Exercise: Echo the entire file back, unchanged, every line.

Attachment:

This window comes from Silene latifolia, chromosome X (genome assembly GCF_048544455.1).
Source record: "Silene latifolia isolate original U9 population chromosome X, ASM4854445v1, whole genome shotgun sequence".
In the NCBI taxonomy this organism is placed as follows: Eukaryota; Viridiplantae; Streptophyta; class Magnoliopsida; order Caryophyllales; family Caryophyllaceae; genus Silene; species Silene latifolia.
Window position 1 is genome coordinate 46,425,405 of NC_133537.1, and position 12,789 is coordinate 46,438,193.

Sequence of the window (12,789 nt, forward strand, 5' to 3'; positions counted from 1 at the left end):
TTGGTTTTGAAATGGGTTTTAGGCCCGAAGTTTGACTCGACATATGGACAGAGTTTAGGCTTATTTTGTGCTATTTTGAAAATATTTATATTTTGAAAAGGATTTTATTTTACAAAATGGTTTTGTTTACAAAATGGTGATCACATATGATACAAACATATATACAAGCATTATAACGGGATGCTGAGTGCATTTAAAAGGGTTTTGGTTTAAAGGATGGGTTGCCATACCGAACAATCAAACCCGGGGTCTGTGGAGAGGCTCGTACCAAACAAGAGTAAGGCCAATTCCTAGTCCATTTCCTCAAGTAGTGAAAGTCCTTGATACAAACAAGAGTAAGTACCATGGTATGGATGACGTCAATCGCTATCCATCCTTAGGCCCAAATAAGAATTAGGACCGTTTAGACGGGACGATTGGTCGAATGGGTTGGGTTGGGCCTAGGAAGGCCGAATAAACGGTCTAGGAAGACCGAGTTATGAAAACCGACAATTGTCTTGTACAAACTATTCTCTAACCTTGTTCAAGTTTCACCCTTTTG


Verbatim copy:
This window comes from Silene latifolia, chromosome X (genome assembly GCF_048544455.1).
Source record: "Silene latifolia isolate original U9 population chromosome X, ASM4854445v1, whole genome shotgun sequence".
In the NCBI taxonomy this organism is placed as follows: Eukaryota; Viridiplantae; Streptophyta; class Magnoliopsida; order Caryophyllales; family Caryophyllaceae; genus Silene; species Silene latifolia.
Window position 1 is genome coordinate 46,425,405 of NC_133537.1, and position 12,789 is coordinate 46,438,193.

Sequence of the window (12,789 nt, forward strand, 5' to 3'; positions counted from 1 at the left end):
TTGGTTTTGAAATGGGTTTTAGGCCCGAAGTTTGACTCGACATATGGACAGAGTTTAGGCTTATTTTGTGCTATTTTGAAAATATTTATATTTTGAAAAGGATTTTATTTTACAAAATGGTTTTGTTTACAAAATGGTGATCACATATGATACAAACATATATACAAGCATTATAACGGGATGCTGAGTGCATTTAAAAGGGTTTTGGTTTAAAGGATGGGTTGCCATACCGAACAATCAAACCCGGGGTCTGTGGAGAGGCTCGTACCAAACAAGAGTAAGGCCAATTCCTAGTCCATTTCCTCAAGTAGTGAAAGTCCTTGATACAAACAAGAGTAAGTACCATGGTATGGATGACGTCAATCGCTATCCATCCTTAGGCCCAAATAAGAATTAGGACCGTTTAGACGGGACGATTGGTCGAATGGGTTGGGTTGGGCCTAGGAAGGCCGAATAAACGGTCTAGGAAGACCGAGTTATGAAAACCGACAATTGTCTTGTACAAACTATTCTCTAACCTTGTTCAAGTTTCACCCTTTTG